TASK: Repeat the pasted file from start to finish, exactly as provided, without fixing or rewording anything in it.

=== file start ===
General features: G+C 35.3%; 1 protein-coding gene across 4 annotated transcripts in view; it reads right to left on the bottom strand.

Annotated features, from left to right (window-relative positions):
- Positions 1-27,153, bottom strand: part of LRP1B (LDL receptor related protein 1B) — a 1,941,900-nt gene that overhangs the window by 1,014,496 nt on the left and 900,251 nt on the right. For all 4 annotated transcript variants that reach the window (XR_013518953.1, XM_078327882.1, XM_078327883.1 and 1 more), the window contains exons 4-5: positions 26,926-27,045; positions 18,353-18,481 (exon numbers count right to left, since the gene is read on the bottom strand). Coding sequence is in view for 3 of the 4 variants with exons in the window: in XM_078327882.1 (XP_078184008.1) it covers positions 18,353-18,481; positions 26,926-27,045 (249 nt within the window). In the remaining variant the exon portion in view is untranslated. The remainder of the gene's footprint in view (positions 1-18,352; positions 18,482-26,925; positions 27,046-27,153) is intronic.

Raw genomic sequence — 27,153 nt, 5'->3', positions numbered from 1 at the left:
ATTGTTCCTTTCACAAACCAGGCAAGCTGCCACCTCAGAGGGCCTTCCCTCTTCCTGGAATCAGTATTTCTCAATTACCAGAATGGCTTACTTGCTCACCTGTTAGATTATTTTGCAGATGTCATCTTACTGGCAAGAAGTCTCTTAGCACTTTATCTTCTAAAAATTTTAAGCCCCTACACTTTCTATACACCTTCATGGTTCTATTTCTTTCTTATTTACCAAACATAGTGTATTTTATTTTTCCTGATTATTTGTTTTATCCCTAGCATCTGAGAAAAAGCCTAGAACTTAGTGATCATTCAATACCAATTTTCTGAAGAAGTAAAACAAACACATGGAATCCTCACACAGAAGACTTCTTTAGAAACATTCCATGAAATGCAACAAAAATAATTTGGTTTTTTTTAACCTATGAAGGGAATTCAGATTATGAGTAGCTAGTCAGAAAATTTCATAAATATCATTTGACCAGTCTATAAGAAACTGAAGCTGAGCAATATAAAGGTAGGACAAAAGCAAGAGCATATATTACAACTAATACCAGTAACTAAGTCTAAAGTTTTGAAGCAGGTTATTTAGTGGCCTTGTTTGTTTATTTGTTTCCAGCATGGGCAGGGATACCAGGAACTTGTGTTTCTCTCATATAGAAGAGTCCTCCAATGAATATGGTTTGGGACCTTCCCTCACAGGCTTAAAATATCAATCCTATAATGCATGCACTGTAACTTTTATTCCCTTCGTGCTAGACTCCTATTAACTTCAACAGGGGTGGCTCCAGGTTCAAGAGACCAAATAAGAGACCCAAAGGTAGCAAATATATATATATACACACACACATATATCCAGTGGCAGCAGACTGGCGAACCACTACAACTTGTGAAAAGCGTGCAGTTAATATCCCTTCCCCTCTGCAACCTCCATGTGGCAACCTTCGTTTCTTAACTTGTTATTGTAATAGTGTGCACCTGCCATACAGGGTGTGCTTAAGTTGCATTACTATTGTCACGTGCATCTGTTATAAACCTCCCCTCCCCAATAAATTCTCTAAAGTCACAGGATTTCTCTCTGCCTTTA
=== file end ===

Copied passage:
General features: G+C 35.3%; 1 protein-coding gene across 4 annotated transcripts in view; it reads right to left on the bottom strand.

Annotated features, from left to right (window-relative positions):
- Positions 1-27,153, bottom strand: part of LRP1B (LDL receptor related protein 1B) — a 1,941,900-nt gene that overhangs the window by 1,014,496 nt on the left and 900,251 nt on the right. For all 4 annotated transcript variants that reach the window (XR_013518953.1, XM_078327882.1, XM_078327883.1 and 1 more), the window contains exons 4-5: positions 26,926-27,045; positions 18,353-18,481 (exon numbers count right to left, since the gene is read on the bottom strand). Coding sequence is in view for 3 of the 4 variants with exons in the window: in XM_078327882.1 (XP_078184008.1) it covers positions 18,353-18,481; positions 26,926-27,045 (249 nt within the window). In the remaining variant the exon portion in view is untranslated. The remainder of the gene's footprint in view (positions 1-18,352; positions 18,482-26,925; positions 27,046-27,153) is intronic.

Raw genomic sequence — 27,153 nt, 5'->3', positions numbered from 1 at the left:
ATTGTTCCTTTCACAAACCAGGCAAGCTGCCACCTCAGAGGGCCTTCCCTCTTCCTGGAATCAGTATTTCTCAATTACCAGAATGGCTTACTTGCTCACCTGTTAGATTATTTTGCAGATGTCATCTTACTGGCAAGAAGTCTCTTAGCACTTTATCTTCTAAAAATTTTAAGCCCCTACACTTTCTATACACCTTCATGGTTCTATTTCTTTCTTATTTACCAAACATAGTGTATTTTATTTTTCCTGATTATTTGTTTTATCCCTAGCATCTGAGAAAAAGCCTAGAACTTAGTGATCATTCAATACCAATTTTCTGAAGAAGTAAAACAAACACATGGAATCCTCACACAGAAGACTTCTTTAGAAACATTCCATGAAATGCAACAAAAATAATTTGGTTTTTTTTAACCTATGAAGGGAATTCAGATTATGAGTAGCTAGTCAGAAAATTTCATAAATATCATTTGACCAGTCTATAAGAAACTGAAGCTGAGCAATATAAAGGTAGGACAAAAGCAAGAGCATATATTACAACTAATACCAGTAACTAAGTCTAAAGTTTTGAAGCAGGTTATTTAGTGGCCTTGTTTGTTTATTTGTTTCCAGCATGGGCAGGGATACCAGGAACTTGTGTTTCTCTCATATAGAAGAGTCCTCCAATGAATATGGTTTGGGACCTTCCCTCACAGGCTTAAAATATCAATCCTATAATGCATGCACTGTAACTTTTATTCCCTTCGTGCTAGACTCCTATTAACTTCAACAGGGGTGGCTCCAGGTTCAAGAGACCAAATAAGAGACCCAAAGGTAGCAAATATATATATATACACACACACATATATCCAGTGGCAGCAGACTGGCGAACCACTACAACTTGTGAAAAGCGTGCAGTTAATATCCCTTCCCCTCTGCAACCTCCATGTGGCAACCTTCGTTTCTTAACTTGTTATTGTAATAGTGTGCACCTGCCATACAGGGTGTGCTTAAGTTGCATTACTATTGTCACGTGCATCTGTTATAAACCTCCCCTCCCCAATAAATTCTCTAAAGTCACAGGATTTCTCTCTGCCTTTA